Baigent and company aren’t completely ignorant of Catholicism. Indeed, they know far more than many of my friends reared here in the Protestant South. But they do tend to drop the ball with Catholicism whenever it’s needed most. For example, in one passage they describe the funeral of one of their story’s main characters, real-life Rennes-le-Château parish priest Bérenger Saunière. They tell of how the villagers brought scissors and knifes with them to the service, and how those villagers snipped off pieces of Saunière’s funeral clothing as they passed him. Breathlessly, they asked someone what this was about and how it got started. The source replied that they didn’t know, and Baigent and company accepted this as some great Saunière-specific mystery. However, even one with a pedestrian knowledge of Catholicism would know that the villagers were creating their own “third-class relics”.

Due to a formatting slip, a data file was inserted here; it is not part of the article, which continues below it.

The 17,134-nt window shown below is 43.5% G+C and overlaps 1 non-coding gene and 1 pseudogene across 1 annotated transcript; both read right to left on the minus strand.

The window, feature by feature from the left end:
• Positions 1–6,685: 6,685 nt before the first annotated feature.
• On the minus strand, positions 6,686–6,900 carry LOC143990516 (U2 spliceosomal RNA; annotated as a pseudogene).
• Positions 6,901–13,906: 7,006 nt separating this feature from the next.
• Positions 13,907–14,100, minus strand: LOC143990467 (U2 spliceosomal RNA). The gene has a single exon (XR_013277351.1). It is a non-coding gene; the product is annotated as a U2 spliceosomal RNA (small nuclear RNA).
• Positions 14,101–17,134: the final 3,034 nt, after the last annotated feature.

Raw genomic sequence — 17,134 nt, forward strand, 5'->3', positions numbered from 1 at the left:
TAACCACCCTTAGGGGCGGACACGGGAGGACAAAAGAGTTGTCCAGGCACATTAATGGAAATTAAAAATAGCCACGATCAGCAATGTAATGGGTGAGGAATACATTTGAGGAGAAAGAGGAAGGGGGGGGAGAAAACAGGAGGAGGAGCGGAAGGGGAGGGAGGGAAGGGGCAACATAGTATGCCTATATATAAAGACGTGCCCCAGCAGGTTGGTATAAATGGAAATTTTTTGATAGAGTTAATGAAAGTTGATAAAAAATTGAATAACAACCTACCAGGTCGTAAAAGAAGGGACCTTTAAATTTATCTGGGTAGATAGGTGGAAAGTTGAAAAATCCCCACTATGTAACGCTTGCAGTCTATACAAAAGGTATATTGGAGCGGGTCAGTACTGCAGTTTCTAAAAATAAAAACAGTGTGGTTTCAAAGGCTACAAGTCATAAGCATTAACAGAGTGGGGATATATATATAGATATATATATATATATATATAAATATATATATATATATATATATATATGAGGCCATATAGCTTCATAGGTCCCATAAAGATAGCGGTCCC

Relics, in canon law, are divided into three classes: first class, second class and third class. First class relics are “items directly associated with the events of Christ’s life (manger, cross, etc.) or the physical remains of a saint” while second class relics are “items that the saint wore” or “an item that the saint had, for example, a crucifix, or book”. Third class relics are defined as (wait for it…) “a piece of cloth touched to the body of a saint after his death” or “a piece of cloth brought to the shrine (or site of the vision) of the saint”. It’s well known by almost any parish priest (or historian for that matter) that upon a pope’s death, the College of Cardinals would order multiple funeral clothes for the pope… because the faithful would snip off little pieces of his clothes as souvenirs or relics. And while the Church has a complex set of rules involving first- and second- class relics (they cannot be sold, nor can they be sent via mail) there are no restrictions on third-class relics. Any historian worth a damn could have told Baigent and company that there was a huge trade in third-class relics during the Middle Ages… but they apparently neglected to ask.